Really this section is only of theoretical value. The relevant difference between zsync and rsync is that rsync requires special server support, and uses this to enable a richer data transfer, with file permissions, tunnelling over SSH, etc. Whereas zsync can be used with no active server support. But it is interesting to compare the effect that this has on their data transfer abilities.
zsync incurs overheads due to HTTP headers. rsync must wrap the data in its own protocol, but has presumably chosen an efficient protocol for this purpose. rsync also has the overhead of rsh, ssh or whatever protocol it uses to talk to rsyncd with, but again this will be rather smaller than the overhead for HTTP.
More interesting is the difference caused by the metadata being downloaded, instead of uploaded. rsync can transmit the weak checksums to the server, and the server then requests only the needed strong checksums, saving on their transmission (I have not checked that this optimisation is actually implemented by rsync). zsync cannot easily do this: while we could separate the weak checksums, so the client could download only those, and then selectively retrieve strong checksums from the server, in practice selective retrieval of strong checksums is not efficient when we have only HTTP Range: requests to work with — each distinct range carries an overhead, as seen above.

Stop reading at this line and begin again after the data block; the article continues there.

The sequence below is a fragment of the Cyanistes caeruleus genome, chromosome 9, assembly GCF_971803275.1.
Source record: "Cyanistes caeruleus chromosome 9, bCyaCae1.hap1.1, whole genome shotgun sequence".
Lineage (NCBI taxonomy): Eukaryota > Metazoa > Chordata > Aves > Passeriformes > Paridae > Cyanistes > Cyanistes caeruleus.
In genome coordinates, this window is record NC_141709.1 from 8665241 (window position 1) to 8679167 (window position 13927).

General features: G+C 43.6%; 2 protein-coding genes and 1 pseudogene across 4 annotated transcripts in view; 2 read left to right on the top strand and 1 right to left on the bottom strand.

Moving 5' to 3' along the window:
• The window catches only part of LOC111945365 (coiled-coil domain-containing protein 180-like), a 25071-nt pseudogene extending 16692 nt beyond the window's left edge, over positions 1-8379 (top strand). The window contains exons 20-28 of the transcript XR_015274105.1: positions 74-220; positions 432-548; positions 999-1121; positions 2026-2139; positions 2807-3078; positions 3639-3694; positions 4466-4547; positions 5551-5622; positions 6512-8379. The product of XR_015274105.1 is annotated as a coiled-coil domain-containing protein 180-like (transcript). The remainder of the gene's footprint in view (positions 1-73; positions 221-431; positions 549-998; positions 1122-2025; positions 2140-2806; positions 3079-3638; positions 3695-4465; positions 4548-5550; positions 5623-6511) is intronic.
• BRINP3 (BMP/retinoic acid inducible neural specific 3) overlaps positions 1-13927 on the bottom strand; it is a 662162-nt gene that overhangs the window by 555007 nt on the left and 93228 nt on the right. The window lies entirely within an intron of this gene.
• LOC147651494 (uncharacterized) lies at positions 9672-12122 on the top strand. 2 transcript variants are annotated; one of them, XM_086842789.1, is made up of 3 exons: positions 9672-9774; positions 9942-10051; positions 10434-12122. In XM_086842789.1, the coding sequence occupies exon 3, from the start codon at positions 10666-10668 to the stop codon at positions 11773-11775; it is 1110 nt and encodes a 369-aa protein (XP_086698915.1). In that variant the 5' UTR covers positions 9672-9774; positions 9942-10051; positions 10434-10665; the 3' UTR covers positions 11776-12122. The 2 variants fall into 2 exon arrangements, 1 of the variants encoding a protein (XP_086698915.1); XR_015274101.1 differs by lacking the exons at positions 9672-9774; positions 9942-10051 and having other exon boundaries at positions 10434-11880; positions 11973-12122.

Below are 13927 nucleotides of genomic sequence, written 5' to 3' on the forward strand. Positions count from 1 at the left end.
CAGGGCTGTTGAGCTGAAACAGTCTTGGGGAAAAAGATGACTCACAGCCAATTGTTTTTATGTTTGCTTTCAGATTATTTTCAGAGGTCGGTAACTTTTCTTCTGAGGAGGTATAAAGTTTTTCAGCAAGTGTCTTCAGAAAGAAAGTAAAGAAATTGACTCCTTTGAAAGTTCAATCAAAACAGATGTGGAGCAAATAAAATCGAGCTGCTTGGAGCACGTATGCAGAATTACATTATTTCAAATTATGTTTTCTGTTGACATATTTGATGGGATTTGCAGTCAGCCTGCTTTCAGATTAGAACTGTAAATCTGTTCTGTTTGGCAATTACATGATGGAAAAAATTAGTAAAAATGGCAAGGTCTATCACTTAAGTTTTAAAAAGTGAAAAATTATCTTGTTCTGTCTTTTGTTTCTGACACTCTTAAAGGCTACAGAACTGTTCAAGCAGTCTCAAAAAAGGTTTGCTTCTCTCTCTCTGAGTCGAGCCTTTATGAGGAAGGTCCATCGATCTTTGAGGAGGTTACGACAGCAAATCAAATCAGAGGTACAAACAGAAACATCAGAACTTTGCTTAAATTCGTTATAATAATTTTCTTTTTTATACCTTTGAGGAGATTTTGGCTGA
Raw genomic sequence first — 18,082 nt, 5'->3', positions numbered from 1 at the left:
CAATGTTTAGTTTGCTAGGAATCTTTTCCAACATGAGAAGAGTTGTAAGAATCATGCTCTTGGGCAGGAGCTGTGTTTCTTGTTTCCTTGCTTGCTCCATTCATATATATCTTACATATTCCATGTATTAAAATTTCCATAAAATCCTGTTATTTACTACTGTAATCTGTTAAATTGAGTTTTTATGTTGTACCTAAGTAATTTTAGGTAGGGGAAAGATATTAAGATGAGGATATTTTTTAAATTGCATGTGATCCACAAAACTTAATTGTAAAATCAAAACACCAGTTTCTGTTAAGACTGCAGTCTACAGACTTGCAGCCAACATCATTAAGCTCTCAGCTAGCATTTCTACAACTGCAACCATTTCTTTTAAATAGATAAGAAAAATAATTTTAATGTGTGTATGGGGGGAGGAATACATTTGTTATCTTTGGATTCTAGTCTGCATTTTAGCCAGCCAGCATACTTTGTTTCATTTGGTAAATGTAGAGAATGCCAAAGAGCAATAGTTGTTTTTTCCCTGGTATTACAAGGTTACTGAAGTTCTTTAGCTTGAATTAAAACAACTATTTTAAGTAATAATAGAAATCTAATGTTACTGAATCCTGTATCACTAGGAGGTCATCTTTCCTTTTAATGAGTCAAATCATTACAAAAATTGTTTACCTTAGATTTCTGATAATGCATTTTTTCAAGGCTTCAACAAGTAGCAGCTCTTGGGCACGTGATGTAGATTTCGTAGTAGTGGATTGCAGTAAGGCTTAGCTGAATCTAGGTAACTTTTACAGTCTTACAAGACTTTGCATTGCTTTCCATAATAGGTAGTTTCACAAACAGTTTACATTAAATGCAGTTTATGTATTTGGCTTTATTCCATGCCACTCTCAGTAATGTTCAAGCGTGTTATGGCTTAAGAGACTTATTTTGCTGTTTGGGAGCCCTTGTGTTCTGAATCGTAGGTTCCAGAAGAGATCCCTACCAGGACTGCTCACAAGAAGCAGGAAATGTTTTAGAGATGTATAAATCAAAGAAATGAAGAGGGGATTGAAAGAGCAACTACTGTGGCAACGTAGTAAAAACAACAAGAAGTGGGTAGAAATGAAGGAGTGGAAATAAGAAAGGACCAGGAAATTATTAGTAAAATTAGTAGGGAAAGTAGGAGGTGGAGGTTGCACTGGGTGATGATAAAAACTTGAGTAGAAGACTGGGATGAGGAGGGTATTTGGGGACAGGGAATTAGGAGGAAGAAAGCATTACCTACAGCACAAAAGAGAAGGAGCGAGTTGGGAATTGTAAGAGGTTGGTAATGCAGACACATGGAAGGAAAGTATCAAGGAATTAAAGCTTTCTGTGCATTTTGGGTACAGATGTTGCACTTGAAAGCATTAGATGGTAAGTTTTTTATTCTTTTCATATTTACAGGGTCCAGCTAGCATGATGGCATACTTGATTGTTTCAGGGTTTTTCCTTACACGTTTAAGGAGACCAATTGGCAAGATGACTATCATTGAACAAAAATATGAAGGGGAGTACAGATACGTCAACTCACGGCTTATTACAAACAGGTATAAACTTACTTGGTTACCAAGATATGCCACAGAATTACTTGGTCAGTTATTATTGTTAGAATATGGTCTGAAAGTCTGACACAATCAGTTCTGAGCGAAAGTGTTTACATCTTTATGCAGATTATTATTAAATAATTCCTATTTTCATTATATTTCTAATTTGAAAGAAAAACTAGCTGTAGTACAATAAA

More interestingly, with rsync the bulk of the metadata (checksums) travels upstream (from client to server) and only minimal metadata comes downstream with the file data. zsync must download the metadata. As the developers of Bittorrent have noted, the client's upstream bandwidth is usually free [[BitT2003]], whereas downstream bandwidth is the bottleneck — thus rsync's upstream traffic is negligible in many practical situations. Surprisingly, rsync makes relatively little use of this: empirically, rsync seems to default to quite large blocksizes if the data files being transferred are large, which tends to result in less data uploaded and more downloaded. But rsync and similar protocols do benefit from good bidirectional use of bandwidth (see for example [[CVSup1999]]).